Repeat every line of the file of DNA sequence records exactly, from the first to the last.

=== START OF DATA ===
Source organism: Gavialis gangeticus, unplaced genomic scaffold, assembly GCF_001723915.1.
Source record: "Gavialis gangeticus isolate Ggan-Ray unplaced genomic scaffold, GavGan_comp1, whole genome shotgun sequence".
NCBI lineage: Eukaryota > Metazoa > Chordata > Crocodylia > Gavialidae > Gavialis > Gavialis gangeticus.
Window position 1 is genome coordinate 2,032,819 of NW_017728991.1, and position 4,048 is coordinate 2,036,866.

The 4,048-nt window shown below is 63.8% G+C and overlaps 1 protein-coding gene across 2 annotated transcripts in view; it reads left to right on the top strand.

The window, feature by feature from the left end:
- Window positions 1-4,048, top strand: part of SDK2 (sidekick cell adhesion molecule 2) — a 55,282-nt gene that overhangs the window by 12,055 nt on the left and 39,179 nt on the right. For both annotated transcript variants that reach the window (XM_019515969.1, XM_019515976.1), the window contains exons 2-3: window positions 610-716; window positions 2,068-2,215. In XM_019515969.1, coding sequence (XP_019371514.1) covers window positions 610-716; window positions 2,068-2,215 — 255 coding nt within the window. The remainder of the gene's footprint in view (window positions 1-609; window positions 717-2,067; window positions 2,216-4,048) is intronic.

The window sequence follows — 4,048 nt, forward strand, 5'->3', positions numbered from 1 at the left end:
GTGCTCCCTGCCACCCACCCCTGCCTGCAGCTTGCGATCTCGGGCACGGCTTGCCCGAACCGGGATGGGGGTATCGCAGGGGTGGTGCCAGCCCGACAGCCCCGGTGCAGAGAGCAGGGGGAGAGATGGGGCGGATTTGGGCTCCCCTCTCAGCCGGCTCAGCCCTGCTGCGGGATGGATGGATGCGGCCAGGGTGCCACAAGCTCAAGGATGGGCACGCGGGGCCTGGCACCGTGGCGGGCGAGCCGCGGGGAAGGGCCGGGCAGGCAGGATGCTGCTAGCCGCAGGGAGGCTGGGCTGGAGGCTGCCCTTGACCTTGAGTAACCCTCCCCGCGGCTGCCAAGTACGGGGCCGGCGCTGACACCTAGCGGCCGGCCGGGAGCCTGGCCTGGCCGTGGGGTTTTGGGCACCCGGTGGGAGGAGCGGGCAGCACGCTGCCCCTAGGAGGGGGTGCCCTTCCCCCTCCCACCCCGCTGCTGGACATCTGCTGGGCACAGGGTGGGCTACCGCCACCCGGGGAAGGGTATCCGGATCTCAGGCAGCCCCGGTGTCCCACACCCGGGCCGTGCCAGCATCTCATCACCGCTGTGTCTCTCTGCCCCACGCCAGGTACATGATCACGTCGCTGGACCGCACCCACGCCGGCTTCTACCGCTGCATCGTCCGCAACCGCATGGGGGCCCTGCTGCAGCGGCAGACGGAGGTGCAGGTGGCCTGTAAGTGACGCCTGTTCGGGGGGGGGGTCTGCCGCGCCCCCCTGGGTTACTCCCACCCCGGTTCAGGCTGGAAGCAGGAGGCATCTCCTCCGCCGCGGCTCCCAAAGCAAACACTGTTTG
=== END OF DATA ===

Source organism: Gavialis gangeticus, unplaced genomic scaffold, assembly GCF_001723915.1.
Source record: "Gavialis gangeticus isolate Ggan-Ray unplaced genomic scaffold, GavGan_comp1, whole genome shotgun sequence".
NCBI lineage: Eukaryota > Metazoa > Chordata > Crocodylia > Gavialidae > Gavialis > Gavialis gangeticus.
Window position 1 is genome coordinate 2,032,819 of NW_017728991.1, and position 4,048 is coordinate 2,036,866.

The 4,048-nt window shown below is 63.8% G+C and overlaps 1 protein-coding gene across 2 annotated transcripts in view; it reads left to right on the top strand.

The window, feature by feature from the left end:
- Window positions 1-4,048, top strand: part of SDK2 (sidekick cell adhesion molecule 2) — a 55,282-nt gene that overhangs the window by 12,055 nt on the left and 39,179 nt on the right. For both annotated transcript variants that reach the window (XM_019515969.1, XM_019515976.1), the window contains exons 2-3: window positions 610-716; window positions 2,068-2,215. In XM_019515969.1, coding sequence (XP_019371514.1) covers window positions 610-716; window positions 2,068-2,215 — 255 coding nt within the window. The remainder of the gene's footprint in view (window positions 1-609; window positions 717-2,067; window positions 2,216-4,048) is intronic.

The window sequence follows — 4,048 nt, forward strand, 5'->3', positions numbered from 1 at the left end:
GTGCTCCCTGCCACCCACCCCTGCCTGCAGCTTGCGATCTCGGGCACGGCTTGCCCGAACCGGGATGGGGGTATCGCAGGGGTGGTGCCAGCCCGACAGCCCCGGTGCAGAGAGCAGGGGGAGAGATGGGGCGGATTTGGGCTCCCCTCTCAGCCGGCTCAGCCCTGCTGCGGGATGGATGGATGCGGCCAGGGTGCCACAAGCTCAAGGATGGGCACGCGGGGCCTGGCACCGTGGCGGGCGAGCCGCGGGGAAGGGCCGGGCAGGCAGGATGCTGCTAGCCGCAGGGAGGCTGGGCTGGAGGCTGCCCTTGACCTTGAGTAACCCTCCCCGCGGCTGCCAAGTACGGGGCCGGCGCTGACACCTAGCGGCCGGCCGGGAGCCTGGCCTGGCCGTGGGGTTTTGGGCACCCGGTGGGAGGAGCGGGCAGCACGCTGCCCCTAGGAGGGGGTGCCCTTCCCCCTCCCACCCCGCTGCTGGACATCTGCTGGGCACAGGGTGGGCTACCGCCACCCGGGGAAGGGTATCCGGATCTCAGGCAGCCCCGGTGTCCCACACCCGGGCCGTGCCAGCATCTCATCACCGCTGTGTCTCTCTGCCCCACGCCAGGTACATGATCACGTCGCTGGACCGCACCCACGCCGGCTTCTACCGCTGCATCGTCCGCAACCGCATGGGGGCCCTGCTGCAGCGGCAGACGGAGGTGCAGGTGGCCTGTAAGTGACGCCTGTTCGGGGGGGGGGTCTGCCGCGCCCCCCTGGGTTACTCCCACCCCGGTTCAGGCTGGAAGCAGGAGGCATCTCCTCCGCCGCGGCTCCCAAAGCAAACACTGTTTG